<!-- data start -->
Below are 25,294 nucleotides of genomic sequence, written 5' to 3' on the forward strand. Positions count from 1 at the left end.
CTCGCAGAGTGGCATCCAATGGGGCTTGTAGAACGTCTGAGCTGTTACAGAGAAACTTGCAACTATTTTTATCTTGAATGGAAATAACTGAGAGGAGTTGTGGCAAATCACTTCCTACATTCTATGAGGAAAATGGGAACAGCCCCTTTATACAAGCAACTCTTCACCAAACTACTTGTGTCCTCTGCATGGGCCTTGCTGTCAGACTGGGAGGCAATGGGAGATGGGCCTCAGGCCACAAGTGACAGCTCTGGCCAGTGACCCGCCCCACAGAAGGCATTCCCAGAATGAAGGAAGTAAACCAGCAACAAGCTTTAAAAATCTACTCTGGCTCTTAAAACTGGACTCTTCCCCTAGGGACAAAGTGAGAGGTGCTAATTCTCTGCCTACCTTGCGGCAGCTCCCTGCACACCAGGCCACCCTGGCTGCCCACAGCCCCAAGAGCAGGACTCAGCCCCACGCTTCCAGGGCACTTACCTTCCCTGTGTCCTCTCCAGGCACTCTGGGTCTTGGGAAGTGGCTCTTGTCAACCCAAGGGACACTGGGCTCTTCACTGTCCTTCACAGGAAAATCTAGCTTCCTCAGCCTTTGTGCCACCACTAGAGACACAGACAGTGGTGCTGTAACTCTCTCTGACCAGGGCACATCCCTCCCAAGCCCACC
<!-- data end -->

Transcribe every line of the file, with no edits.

Below are 25,294 nucleotides of genomic sequence, written 5' to 3' on the forward strand. Positions count from 1 at the left end.
CTCGCAGAGTGGCATCCAATGGGGCTTGTAGAACGTCTGAGCTGTTACAGAGAAACTTGCAACTATTTTTATCTTGAATGGAAATAACTGAGAGGAGTTGTGGCAAATCACTTCCTACATTCTATGAGGAAAATGGGAACAGCCCCTTTATACAAGCAACTCTTCACCAAACTACTTGTGTCCTCTGCATGGGCCTTGCTGTCAGACTGGGAGGCAATGGGAGATGGGCCTCAGGCCACAAGTGACAGCTCTGGCCAGTGACCCGCCCCACAGAAGGCATTCCCAGAATGAAGGAAGTAAACCAGCAACAAGCTTTAAAAATCTACTCTGGCTCTTAAAACTGGACTCTTCCCCTAGGGACAAAGTGAGAGGTGCTAATTCTCTGCCTACCTTGCGGCAGCTCCCTGCACACCAGGCCACCCTGGCTGCCCACAGCCCCAAGAGCAGGACTCAGCCCCACGCTTCCAGGGCACTTACCTTCCCTGTGTCCTCTCCAGGCACTCTGGGTCTTGGGAAGTGGCTCTTGTCAACCCAAGGGACACTGGGCTCTTCACTGTCCTTCACAGGAAAATCTAGCTTCCTCAGCCTTTGTGCCACCACTAGAGACACAGACAGTGGTGCTGTAACTCTCTCTGACCAGGGCACATCCCTCCCAAGCCCACC